I Have Lost Patience With My Kids Sitting Like A Zombie In Front Of A Screen - The M Word

I Have Lost Patience With My Kids Sitting Like A Zombie In Front Of A Screen

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Each time I get the urge to blog it seems to be in rant mode. Maybe it’s that I’m getting older and my patience for nonsense has worn thin. Or maybe it’s that the world is so full of bullshit sometimes that it’s all I can do to stop myself lying on the ground and having a full blown toddler tantrum at the idiocy of it all.

I’m a hippie at heart and would gladly frolic around the summer meadows in my harem pants and my Birkenstocks, with flowers in my hair, a touch of dewberry oil dabbed behind my ears, OM-ing til the cows come home, but alas and alack I cannot.

I spend time each day meditating and putting good intentions out into the Universe – I even have a tibetan bell app that chimes every hour to remind me to breathe, be in the moment and be grateful for all that I have (much to the amusement of my teenagers who think I have completely lost the plot and live in a parallel universe).

Most days I can let things go. As a working Mam, with five kids, I don’t have a lot of time to crusade against the ills that beset the world. I can be informed, and educate myself on what is happening in our ever changing world, but unless it affects my little corner of the world directly there is nothing for me to do, but worry – so I chose to let it go.

There are certain universal cock-ups however, that I cannot release into the ether and children and screen time is one of them. Even the term ‘screen time’ makes my skin prickle. How American we have become in our view of the world. The fact that we even consider ‘screen time’ as a thing we must negotiate with our children is mind boggling. Well, to me it is. Am I alone?

Scientific studies have shown that exposure to ‘screens’ before the age of two can cause permanent developmental damage. Over exposure – which is what we are allowing to happen – in children between the ages of eight and eighteen has been linked to sleep, behavioural and educational problems not to mention obesity and ill health. Am I the only one reading these facts and thinking ‘holy shit batman we’d better address this issue before our kids die!?’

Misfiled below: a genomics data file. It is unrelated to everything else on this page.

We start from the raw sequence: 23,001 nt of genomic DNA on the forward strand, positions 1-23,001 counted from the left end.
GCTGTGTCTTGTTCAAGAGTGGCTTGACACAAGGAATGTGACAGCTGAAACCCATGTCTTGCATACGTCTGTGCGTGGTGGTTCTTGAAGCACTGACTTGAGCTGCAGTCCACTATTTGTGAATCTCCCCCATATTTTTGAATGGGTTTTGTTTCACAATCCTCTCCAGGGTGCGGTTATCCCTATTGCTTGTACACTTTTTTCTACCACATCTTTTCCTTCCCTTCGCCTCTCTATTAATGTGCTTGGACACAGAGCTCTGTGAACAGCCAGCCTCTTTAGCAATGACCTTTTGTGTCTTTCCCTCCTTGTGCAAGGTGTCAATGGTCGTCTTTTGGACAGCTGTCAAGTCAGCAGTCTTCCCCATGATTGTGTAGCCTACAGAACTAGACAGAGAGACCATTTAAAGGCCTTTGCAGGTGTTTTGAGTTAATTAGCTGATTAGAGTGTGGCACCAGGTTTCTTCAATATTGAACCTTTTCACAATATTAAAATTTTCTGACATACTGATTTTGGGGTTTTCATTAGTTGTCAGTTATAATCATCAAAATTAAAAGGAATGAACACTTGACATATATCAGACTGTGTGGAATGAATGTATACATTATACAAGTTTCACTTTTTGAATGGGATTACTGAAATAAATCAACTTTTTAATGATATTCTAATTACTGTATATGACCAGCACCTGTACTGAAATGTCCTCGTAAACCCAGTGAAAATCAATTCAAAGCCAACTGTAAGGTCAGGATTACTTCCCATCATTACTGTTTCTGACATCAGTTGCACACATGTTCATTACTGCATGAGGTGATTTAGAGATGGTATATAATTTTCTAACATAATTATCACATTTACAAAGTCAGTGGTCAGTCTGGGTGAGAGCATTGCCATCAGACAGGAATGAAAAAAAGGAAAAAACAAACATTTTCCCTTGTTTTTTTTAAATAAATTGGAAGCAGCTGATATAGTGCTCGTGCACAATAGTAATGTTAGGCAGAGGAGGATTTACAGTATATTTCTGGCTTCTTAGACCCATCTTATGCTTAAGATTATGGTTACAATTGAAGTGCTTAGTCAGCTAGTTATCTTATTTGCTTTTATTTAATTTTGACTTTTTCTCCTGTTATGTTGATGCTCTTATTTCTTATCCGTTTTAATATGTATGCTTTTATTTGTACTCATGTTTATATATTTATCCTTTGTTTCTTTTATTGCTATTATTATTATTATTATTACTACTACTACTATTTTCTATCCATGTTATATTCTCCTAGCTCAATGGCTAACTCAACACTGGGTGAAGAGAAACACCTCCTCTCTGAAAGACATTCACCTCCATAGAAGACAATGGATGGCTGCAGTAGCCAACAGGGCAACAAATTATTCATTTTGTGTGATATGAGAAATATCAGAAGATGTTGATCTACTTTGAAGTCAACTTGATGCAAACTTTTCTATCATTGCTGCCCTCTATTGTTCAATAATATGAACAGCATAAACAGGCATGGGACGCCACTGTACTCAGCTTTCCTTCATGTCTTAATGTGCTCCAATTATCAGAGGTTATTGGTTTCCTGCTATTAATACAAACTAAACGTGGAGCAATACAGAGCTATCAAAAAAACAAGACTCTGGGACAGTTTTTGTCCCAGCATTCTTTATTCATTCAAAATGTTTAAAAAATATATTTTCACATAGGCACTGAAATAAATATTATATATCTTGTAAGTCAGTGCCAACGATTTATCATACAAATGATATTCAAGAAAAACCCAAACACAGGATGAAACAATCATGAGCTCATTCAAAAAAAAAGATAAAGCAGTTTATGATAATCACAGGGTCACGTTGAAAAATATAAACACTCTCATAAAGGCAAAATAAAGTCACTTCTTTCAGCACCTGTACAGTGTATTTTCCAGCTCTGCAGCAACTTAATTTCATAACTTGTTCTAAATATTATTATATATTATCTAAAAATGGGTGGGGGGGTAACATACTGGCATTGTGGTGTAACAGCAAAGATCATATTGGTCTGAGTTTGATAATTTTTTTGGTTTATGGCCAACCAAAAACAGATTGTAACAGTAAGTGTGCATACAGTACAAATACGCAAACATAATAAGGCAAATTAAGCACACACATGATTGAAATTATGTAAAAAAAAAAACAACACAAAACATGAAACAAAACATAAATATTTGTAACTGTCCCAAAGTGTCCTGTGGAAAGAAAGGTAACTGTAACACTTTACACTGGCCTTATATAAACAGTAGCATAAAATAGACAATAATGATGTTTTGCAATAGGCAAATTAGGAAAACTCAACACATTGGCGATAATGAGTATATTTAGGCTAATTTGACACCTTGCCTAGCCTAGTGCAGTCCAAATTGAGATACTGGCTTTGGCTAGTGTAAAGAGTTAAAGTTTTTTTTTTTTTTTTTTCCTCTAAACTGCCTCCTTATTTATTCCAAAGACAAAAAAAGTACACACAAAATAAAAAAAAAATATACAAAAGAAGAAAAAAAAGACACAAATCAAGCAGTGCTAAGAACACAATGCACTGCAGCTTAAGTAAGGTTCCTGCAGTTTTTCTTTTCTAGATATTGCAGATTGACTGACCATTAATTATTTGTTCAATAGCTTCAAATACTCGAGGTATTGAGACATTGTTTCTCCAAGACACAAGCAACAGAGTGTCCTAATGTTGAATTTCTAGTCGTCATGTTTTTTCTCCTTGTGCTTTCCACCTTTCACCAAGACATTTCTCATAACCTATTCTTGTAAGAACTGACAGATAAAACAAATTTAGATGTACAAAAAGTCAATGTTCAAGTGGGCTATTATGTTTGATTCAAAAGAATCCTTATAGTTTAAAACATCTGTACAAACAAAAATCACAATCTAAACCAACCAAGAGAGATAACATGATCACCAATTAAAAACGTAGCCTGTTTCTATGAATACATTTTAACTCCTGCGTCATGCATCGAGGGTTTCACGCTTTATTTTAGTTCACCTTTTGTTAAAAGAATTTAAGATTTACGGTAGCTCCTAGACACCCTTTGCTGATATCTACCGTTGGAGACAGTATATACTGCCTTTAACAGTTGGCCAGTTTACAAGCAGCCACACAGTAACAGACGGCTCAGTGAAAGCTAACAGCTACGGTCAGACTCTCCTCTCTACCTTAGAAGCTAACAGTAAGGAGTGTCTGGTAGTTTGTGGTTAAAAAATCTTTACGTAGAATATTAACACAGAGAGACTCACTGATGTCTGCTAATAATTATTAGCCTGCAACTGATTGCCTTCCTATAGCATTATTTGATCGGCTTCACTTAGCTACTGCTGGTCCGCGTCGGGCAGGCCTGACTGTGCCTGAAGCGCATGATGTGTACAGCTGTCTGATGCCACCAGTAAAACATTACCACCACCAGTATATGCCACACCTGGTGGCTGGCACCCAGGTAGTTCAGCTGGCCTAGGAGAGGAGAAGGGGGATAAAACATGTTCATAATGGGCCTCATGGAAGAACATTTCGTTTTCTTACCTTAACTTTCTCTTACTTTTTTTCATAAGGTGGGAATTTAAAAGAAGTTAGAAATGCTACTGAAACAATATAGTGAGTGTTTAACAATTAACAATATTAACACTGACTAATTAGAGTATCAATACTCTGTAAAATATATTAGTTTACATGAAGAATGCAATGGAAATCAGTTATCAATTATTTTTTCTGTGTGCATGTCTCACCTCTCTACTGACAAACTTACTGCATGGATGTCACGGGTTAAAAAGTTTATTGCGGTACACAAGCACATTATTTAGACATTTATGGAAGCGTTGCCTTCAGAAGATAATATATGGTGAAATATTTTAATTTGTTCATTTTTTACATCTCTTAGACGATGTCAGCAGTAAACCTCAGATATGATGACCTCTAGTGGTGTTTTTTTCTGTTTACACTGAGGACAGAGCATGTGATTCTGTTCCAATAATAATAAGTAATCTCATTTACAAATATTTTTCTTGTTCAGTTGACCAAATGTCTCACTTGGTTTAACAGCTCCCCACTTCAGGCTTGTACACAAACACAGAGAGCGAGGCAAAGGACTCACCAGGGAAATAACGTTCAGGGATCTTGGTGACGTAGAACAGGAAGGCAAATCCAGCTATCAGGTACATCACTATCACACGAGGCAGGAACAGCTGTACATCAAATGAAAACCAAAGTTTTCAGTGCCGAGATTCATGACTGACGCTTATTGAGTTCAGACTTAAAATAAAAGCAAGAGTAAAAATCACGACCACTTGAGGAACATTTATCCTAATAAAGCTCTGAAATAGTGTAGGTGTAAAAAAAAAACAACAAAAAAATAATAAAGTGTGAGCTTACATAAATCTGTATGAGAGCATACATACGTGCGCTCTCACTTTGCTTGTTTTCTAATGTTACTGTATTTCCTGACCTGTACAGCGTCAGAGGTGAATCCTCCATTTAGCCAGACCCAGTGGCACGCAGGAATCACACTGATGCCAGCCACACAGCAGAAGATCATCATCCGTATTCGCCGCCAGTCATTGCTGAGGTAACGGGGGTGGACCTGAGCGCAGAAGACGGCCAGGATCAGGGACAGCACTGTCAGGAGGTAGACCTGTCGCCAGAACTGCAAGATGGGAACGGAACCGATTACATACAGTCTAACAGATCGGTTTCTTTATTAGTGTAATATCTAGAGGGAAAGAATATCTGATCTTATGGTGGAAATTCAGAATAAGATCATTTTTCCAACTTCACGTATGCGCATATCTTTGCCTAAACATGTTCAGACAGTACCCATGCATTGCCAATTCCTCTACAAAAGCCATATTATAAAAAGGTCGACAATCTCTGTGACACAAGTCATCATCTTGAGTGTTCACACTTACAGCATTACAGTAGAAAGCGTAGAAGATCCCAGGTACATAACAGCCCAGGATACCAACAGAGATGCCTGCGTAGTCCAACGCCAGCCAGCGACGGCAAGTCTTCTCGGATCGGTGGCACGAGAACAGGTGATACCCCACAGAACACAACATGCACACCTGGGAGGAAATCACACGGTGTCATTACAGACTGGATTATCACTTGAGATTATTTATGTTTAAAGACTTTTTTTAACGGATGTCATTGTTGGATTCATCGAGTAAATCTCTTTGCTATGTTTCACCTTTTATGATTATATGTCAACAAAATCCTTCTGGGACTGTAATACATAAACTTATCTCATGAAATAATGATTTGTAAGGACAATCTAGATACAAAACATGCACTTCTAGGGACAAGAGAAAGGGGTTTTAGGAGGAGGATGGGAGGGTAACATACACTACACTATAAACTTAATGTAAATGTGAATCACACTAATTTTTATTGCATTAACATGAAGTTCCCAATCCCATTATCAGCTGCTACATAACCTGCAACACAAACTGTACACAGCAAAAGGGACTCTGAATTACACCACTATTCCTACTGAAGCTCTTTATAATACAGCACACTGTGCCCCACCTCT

Now before all the tech gurus get medieval on my ass – I am not a troglodyte. I understand the importance of being able to use technology in this mental, mega computer that we call the world. So teach science and technology, but leave Snapchat and YouTube until kids have had a chance to grow up and experience a little of what the real world has to offer.

The art of conversation, the joy of imagination, the ability to solve problems, family interaction, empathy, human emotion – all of these are being eroded and destroyed by allowing our kids to have unfettered access to tablets and devices before they are in their teens.

Parents are giving into commercial pressure and buying phones and devices for kids as young as six. I mean, WTF is that all about!! I would presume that little six year Johnny or Mary are generally not off on their own around town with the need to call Mammy for a lift?

Let’s be honest here – when you buy a device for a six year old you are just trying to keep them quiet and out of your way – which I can understand believe me, but I’d rather boot them out the door and tell them to go play until it’s time for dinner. Children should be allowed to be children. To be allowed to play and learn like we did without the pressures of the outside world being foisted on them when they are ill equipped to cope with any of it.